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Concern grows as number of babies born addicted to meth rises in Comanche Co.

Published: Aug. 31, 2020 at 10:27 PM CDT
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LAWTON, Okla. (TNN) - Terena Mosley, Summer Aitson, Carlotta Harry and Heather Short were all charged with child neglect.

Their babies all born over the last few months addicted to meth.

“Babies have to be placed on substances that mimic the drug they are exposed to, so they can wean off of that,” said Paula Griffith, the CCMH Director of Women and Children Services.

Griffith said this isn’t a rare occurrence.

Nearly 5 percent of babies nationwide are born addicted to an illegal substance.

Often times the doctors aren’t aware of what they are dealing with until the birth.

“Drug use complicates the pregnancy in numerous ways. Drugs inhibit the moms ability to be healthy, inhibits blood flow to the fetus, placenta and can cause not just problems immediately after, but long term,” said Griffith.

While in the hospital, special care is needed for both mom and baby

“The babies and moms do need to be monitored closely. Sometimes babies withdrawing can be life threatening,” said Griffith.

The ultimate goal of the hospital is to keep moms and babies united.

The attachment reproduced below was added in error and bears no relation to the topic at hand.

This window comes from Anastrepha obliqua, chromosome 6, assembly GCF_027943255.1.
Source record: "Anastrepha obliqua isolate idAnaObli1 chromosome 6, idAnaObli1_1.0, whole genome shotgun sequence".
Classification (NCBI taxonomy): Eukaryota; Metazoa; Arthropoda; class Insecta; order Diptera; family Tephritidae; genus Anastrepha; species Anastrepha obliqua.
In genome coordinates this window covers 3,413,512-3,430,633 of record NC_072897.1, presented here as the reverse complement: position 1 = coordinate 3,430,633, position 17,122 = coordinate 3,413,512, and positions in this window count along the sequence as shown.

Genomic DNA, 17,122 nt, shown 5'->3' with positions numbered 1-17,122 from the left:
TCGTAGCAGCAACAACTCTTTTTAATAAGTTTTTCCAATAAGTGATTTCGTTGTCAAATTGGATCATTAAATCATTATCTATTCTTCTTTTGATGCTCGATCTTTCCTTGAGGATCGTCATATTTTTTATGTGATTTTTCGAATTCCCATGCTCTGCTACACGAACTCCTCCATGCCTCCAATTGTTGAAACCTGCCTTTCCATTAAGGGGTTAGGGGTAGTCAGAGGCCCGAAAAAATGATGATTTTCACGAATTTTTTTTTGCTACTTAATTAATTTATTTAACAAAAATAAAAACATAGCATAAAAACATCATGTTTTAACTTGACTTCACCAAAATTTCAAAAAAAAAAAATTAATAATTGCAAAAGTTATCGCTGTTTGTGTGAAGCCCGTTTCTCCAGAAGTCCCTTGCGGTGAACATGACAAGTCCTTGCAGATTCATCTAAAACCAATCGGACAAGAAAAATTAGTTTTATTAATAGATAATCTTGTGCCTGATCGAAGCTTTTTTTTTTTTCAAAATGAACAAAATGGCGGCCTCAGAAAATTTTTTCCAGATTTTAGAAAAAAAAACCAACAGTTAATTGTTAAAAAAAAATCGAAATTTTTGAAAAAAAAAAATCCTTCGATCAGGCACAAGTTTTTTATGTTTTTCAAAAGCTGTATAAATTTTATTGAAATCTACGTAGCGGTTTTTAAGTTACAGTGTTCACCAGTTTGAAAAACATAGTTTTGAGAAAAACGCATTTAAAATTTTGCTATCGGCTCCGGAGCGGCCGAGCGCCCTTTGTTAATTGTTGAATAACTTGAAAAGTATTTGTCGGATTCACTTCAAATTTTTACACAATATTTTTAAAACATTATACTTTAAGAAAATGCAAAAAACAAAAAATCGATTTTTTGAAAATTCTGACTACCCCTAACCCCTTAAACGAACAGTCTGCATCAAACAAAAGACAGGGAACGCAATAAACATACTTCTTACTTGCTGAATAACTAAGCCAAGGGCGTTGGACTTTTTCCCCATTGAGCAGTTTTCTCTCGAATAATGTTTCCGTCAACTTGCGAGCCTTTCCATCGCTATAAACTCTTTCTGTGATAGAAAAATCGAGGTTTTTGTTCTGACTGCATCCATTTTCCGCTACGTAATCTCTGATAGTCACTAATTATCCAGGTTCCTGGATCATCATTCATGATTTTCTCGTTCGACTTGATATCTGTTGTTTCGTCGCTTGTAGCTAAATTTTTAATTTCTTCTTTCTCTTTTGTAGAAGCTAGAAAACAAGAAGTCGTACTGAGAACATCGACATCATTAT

State law requires the hospital to step in.

“we are legally bound to report to DHS any baby that is born exposed in utero to legal or illegal substances,” said Griffith.

For expecting women battling addiction, a local substance abuse counselor said it’s important to get ahead of the issue.

“If it’s life and death for the mom, it’s life and death for the baby. The only way we can help with that is to get her in treatment, and get her off the meth,” said Scott Hammonds.

At Roadback, an expecting mother moves to the top of the treatment priority list. Still though, Hammonds said a lot of times, these women don’t speak up about their addiction.

“Sure, they used and we can’t deny that but some of the ability to reason properly could be distorted.”

If use continues after the baby is born, Hammonds said the baby continues to be at risk, for things like neglect and abuse, or exposure in their homes.

Kyle Cabelka, with the Comanche County District Attorney’s office said since meth possession became a misdemeanor babies born exposed to meth is up 300 percent.

He says on top of the 15 filed in 2020, the last calendar year also includes 5 infant deaths.

There is a task force made up of local agencies including LPD and DHS.

He said they plan to recommend prison time for every prosecution.

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